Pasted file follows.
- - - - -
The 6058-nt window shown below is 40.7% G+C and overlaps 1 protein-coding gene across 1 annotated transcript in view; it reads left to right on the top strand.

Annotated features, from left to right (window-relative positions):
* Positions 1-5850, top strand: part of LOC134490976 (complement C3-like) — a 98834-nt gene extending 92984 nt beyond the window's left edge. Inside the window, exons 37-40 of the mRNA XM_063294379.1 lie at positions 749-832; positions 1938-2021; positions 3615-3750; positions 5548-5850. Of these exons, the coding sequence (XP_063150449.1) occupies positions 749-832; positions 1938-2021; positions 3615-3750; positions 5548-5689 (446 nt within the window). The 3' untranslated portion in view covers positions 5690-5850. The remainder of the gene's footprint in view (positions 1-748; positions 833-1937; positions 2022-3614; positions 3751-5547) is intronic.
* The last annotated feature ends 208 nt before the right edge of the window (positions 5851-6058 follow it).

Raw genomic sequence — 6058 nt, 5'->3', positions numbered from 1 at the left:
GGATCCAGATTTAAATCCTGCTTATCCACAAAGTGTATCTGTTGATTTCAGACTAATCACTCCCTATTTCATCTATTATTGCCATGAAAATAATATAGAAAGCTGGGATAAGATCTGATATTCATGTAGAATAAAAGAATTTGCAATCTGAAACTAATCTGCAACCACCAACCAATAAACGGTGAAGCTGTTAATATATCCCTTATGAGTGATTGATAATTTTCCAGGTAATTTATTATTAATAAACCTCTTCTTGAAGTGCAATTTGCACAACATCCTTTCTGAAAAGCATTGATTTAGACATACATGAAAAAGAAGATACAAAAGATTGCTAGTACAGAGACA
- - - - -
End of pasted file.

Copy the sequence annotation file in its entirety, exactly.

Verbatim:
The 6058-nt window shown below is 40.7% G+C and overlaps 1 protein-coding gene across 1 annotated transcript in view; it reads left to right on the top strand.

Annotated features, from left to right (window-relative positions):
* Positions 1-5850, top strand: part of LOC134490976 (complement C3-like) — a 98834-nt gene extending 92984 nt beyond the window's left edge. Inside the window, exons 37-40 of the mRNA XM_063294379.1 lie at positions 749-832; positions 1938-2021; positions 3615-3750; positions 5548-5850. Of these exons, the coding sequence (XP_063150449.1) occupies positions 749-832; positions 1938-2021; positions 3615-3750; positions 5548-5689 (446 nt within the window). The 3' untranslated portion in view covers positions 5690-5850. The remainder of the gene's footprint in view (positions 1-748; positions 833-1937; positions 2022-3614; positions 3751-5547) is intronic.
* The last annotated feature ends 208 nt before the right edge of the window (positions 5851-6058 follow it).

Raw genomic sequence — 6058 nt, 5'->3', positions numbered from 1 at the left:
GGATCCAGATTTAAATCCTGCTTATCCACAAAGTGTATCTGTTGATTTCAGACTAATCACTCCCTATTTCATCTATTATTGCCATGAAAATAATATAGAAAGCTGGGATAAGATCTGATATTCATGTAGAATAAAAGAATTTGCAATCTGAAACTAATCTGCAACCACCAACCAATAAACGGTGAAGCTGTTAATATATCCCTTATGAGTGATTGATAATTTTCCAGGTAATTTATTATTAATAAACCTCTTCTTGAAGTGCAATTTGCACAACATCCTTTCTGAAAAGCATTGATTTAGACATACATGAAAAAGAAGATACAAAAGATTGCTAGTACAGAGACA